Gambling is illegal in Vietnam however foreign passport holders can gamble at government licensed casino venues.
Political actions are illegal in Vietnam, so making known your political beliefs including your thoughts around communism should be avoided at all costs. This also applies to activities online such as social media, which is monitored by the Government.
Do not take photographs of demonstrations, border crossings, police or military installations.
Religion is barely tolerated by the government of Vietnam and while it's not a problem if you are a religious person westerners who have tried to openly preach Christianity have been detained, fined and deported from the country. Again the same applies in the online world too.
It is illegal to export antiques from Vietnam without the correct type of permit.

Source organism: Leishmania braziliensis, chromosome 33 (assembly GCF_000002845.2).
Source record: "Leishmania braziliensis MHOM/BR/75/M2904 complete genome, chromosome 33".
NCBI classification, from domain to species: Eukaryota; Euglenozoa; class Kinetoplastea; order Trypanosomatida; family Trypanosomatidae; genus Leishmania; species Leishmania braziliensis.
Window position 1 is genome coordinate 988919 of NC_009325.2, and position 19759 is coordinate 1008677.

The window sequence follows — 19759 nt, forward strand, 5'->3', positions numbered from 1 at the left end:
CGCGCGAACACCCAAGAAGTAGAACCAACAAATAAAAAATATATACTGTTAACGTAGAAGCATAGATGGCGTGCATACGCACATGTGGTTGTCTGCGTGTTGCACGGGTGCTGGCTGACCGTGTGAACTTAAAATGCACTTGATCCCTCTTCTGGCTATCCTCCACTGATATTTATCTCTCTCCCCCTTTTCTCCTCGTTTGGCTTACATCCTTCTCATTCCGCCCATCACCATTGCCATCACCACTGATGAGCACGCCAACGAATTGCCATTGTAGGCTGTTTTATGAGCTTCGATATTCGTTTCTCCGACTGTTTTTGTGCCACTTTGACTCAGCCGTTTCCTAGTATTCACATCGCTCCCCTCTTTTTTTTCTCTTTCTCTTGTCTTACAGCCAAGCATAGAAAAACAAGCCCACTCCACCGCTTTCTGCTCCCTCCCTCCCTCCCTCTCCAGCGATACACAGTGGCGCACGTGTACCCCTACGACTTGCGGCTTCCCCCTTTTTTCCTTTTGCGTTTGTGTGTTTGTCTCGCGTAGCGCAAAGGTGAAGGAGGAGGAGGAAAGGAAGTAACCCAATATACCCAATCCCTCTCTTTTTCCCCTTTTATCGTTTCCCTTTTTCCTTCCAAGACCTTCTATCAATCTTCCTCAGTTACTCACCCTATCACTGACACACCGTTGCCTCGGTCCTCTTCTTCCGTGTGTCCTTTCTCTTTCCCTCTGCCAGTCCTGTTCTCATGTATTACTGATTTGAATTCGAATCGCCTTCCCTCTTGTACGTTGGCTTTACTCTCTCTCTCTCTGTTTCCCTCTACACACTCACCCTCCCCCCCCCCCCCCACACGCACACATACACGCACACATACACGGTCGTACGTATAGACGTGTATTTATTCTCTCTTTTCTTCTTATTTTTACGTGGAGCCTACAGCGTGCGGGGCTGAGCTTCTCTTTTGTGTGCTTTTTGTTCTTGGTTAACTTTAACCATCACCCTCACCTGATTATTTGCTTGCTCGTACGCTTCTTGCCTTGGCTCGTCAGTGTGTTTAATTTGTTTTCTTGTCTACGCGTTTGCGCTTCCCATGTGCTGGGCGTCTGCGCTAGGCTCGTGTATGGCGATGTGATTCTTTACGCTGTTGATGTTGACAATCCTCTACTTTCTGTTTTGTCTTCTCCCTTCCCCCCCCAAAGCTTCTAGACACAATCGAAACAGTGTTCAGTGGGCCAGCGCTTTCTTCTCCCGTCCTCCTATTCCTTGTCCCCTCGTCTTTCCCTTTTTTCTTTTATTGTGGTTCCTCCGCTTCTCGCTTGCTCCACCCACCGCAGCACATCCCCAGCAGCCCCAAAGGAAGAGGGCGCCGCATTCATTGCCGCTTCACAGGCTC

Violent crime against travelers is rare however petty theft such as bag snatching and pickpocketing is relatively common particularly in areas frequented by tourists.
Taxi companies, Mai Linh and Vinasun have been recommended by tourists to be the most reputable taxi transport around however visitors should be beware of impersonators pretending to be members of these fleets which an be difficult for a novice traveler to identify.
Scams in Vietnam can be wide, varied and ever changing so check out websites such as TripAdvisor to get the latest on scam activity.
When making purchases or bookings, its standard for locals to quote a high price for goods and services. Visitors must then negotiate to reduce the price. Don't be offended as this way of doing business is a normal part of life in Vietnam.
Finally, when traveling through Vietnam visitors to the country should remain vigilant and always ask for recommendations from other travelers, as they journey through this fascinating country. Remember, there is not a doubt in the world that you will be ripped off or exploited in some way during your travel to Vietnam, so smile and chalk it up to part of the 'Vietnamese experience'.